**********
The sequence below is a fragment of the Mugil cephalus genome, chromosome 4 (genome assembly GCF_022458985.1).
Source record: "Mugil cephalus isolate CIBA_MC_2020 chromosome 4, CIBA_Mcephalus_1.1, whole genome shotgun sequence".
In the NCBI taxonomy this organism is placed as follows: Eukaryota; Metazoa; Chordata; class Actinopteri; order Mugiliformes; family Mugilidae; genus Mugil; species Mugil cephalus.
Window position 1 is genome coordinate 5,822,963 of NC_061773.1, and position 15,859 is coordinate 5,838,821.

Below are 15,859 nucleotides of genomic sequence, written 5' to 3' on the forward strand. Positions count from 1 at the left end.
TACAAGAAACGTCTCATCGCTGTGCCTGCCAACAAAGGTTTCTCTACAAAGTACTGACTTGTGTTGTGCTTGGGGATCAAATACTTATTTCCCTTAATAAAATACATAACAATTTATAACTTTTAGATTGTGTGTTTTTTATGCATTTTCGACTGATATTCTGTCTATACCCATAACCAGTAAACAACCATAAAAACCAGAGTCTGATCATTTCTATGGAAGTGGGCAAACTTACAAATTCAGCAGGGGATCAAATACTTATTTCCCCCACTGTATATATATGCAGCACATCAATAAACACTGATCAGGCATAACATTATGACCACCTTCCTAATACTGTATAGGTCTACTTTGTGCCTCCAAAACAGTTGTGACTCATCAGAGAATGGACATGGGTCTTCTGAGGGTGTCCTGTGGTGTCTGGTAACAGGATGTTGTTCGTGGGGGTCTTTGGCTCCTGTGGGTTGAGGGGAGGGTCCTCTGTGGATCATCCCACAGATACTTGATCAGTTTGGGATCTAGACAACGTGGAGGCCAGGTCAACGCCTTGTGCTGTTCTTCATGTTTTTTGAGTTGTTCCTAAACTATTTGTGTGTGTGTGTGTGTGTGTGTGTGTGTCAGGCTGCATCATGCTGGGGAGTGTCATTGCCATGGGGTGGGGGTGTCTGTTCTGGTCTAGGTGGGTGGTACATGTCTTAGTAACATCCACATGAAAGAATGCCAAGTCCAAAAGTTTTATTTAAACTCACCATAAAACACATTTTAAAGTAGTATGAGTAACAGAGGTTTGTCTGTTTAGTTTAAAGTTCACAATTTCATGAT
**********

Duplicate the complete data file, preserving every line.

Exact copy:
The sequence below is a fragment of the Mugil cephalus genome, chromosome 4 (genome assembly GCF_022458985.1).
Source record: "Mugil cephalus isolate CIBA_MC_2020 chromosome 4, CIBA_Mcephalus_1.1, whole genome shotgun sequence".
In the NCBI taxonomy this organism is placed as follows: Eukaryota; Metazoa; Chordata; class Actinopteri; order Mugiliformes; family Mugilidae; genus Mugil; species Mugil cephalus.
Window position 1 is genome coordinate 5,822,963 of NC_061773.1, and position 15,859 is coordinate 5,838,821.

Below are 15,859 nucleotides of genomic sequence, written 5' to 3' on the forward strand. Positions count from 1 at the left end.
TACAAGAAACGTCTCATCGCTGTGCCTGCCAACAAAGGTTTCTCTACAAAGTACTGACTTGTGTTGTGCTTGGGGATCAAATACTTATTTCCCTTAATAAAATACATAACAATTTATAACTTTTAGATTGTGTGTTTTTTATGCATTTTCGACTGATATTCTGTCTATACCCATAACCAGTAAACAACCATAAAAACCAGAGTCTGATCATTTCTATGGAAGTGGGCAAACTTACAAATTCAGCAGGGGATCAAATACTTATTTCCCCCACTGTATATATATGCAGCACATCAATAAACACTGATCAGGCATAACATTATGACCACCTTCCTAATACTGTATAGGTCTACTTTGTGCCTCCAAAACAGTTGTGACTCATCAGAGAATGGACATGGGTCTTCTGAGGGTGTCCTGTGGTGTCTGGTAACAGGATGTTGTTCGTGGGGGTCTTTGGCTCCTGTGGGTTGAGGGGAGGGTCCTCTGTGGATCATCCCACAGATACTTGATCAGTTTGGGATCTAGACAACGTGGAGGCCAGGTCAACGCCTTGTGCTGTTCTTCATGTTTTTTGAGTTGTTCCTAAACTATTTGTGTGTGTGTGTGTGTGTGTGTGTGTGTCAGGCTGCATCATGCTGGGGAGTGTCATTGCCATGGGGTGGGGGTGTCTGTTCTGGTCTAGGTGGGTGGTACATGTCTTAGTAACATCCACATGAAAGAATGCCAAGTCCAAAAGTTTTATTTAAACTCACCATAAAACACATTTTAAAGTAGTATGAGTAACAGAGGTTTGTCTGTTTAGTTTAAAGTTCACAATTTCATGAT